@farageblocked

Inspired by Charlie Brooker’s latest foray into our possible dystopian future, I have been pondering the role of ‘blocking’. We already decide whose opinions we wish to attend to, by curating our social media feeds. However, parts of popular culture we find objectionable still make their way into our lives, so we mute the hashtag, or even install a browser extension to eradicate links to perspectives we find unpalatable.

The flipside, of course, is when our content is filtered for us. Whether it be the ‘well intentioned’ nannying of a state, or in the case of some contries, the Orwellian filtering of entire services we take for granted.

One may also argue that the media has a similar effect when highlighting or burying a story to suit an agenda.


black_mirror

In Black Mirror, we see the effect of ‘blocking’ people in real life – literally removing them from our perception. Fortunately such technology currently lies in the realm of fiction, but the concept is in some ways appealing – at least if it were in our control.

In the UK, we are approaching a General Election, and witnessing the disturbing rise of Nigel Farage and his UKIP party. Despite only recently acquiring their first MP, the party, and Farage in particular, have garnered disproportionate coverage in the media.

As a result, I see Farage’s face numerous times a day, and whilst I like to keep abreast of current affairs, just looking at him makes my cortisol levels rise. I want the news, but I really don’t care to ever see his face again.

@farageblocked is a simple conceit – find pictures of Farage, algorithmically locate his face, and obscure it from view.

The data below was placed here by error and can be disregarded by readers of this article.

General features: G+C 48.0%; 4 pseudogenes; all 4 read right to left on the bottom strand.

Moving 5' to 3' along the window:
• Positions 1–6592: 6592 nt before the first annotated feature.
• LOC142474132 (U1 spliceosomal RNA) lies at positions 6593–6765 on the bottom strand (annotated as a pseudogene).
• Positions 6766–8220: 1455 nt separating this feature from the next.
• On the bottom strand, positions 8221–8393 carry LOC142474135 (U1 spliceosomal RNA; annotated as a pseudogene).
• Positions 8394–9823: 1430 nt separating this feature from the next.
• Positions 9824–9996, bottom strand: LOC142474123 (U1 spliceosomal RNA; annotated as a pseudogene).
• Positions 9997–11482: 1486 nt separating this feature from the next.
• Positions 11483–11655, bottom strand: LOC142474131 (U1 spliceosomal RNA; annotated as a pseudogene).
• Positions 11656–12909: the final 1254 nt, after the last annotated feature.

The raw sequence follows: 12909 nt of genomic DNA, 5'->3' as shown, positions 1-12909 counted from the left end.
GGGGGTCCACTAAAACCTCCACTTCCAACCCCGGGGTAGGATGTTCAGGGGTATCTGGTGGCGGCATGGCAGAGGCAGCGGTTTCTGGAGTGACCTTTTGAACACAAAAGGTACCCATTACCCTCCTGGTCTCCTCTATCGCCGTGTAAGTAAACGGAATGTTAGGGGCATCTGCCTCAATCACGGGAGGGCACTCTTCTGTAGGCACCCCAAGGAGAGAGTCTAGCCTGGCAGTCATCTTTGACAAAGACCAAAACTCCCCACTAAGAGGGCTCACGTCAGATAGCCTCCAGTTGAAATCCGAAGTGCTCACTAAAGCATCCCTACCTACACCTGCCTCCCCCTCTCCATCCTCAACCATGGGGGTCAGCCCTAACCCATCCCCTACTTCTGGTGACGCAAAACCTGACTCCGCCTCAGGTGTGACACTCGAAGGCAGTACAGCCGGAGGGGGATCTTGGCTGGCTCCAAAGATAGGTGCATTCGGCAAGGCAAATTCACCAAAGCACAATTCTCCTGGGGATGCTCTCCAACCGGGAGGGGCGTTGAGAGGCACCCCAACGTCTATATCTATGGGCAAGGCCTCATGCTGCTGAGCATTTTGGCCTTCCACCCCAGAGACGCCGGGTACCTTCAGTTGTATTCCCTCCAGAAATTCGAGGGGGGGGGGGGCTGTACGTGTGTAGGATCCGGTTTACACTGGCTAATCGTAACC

Nigel Farage on the local election campaign trail

Initially I simply pixellated his face, but this seemed unduly alluring, so I elected to use the far more damning ‘swirly face

Nigel Farage on the local election campaign trail

Since the face detection is entirely automated, sometimes it finds other faces in the picture and obscures them too, often to comic effect.

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You can follow @farageblocked here: https://twitter.com/farageblocked

UPDATE 20-01-15 I’ve been tweaking the concealment – currently he’s being obscured by emoji
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@tldrlit

Reading is hard. It takes time. Time is difficult to come by when life is filled with tweeting and snapchatting. Yet often there’s that nagging feeling that one should be ‘better read’. There are numerous books that we feel we ought to have read, if only maintain an erudite facade at our next cocktail party round at Gideon’s house.

tl;dr;lit attempts to address this problem.

This bot takes works of literature and algorithmically summarizes them, a chapter at a time, to 1% of their original length. These are then read aloud by the lovely voice of Fiona, a Scottish speech synth, and posted at on Twitter at convenient 3 hour intervals. This way entire works of literature can be consumed in bite-sized algo-chunks, giving you the gist of the book, without any troublesome cause to actually ‘read’ or ‘understand’ it at all…

Fiona is currently reading 1984 by George Orwell.

I have Moby Dick, Pride & Prejudice and 50 Shades of Grey lined up, but feel free to suggest more via @erocdrahs

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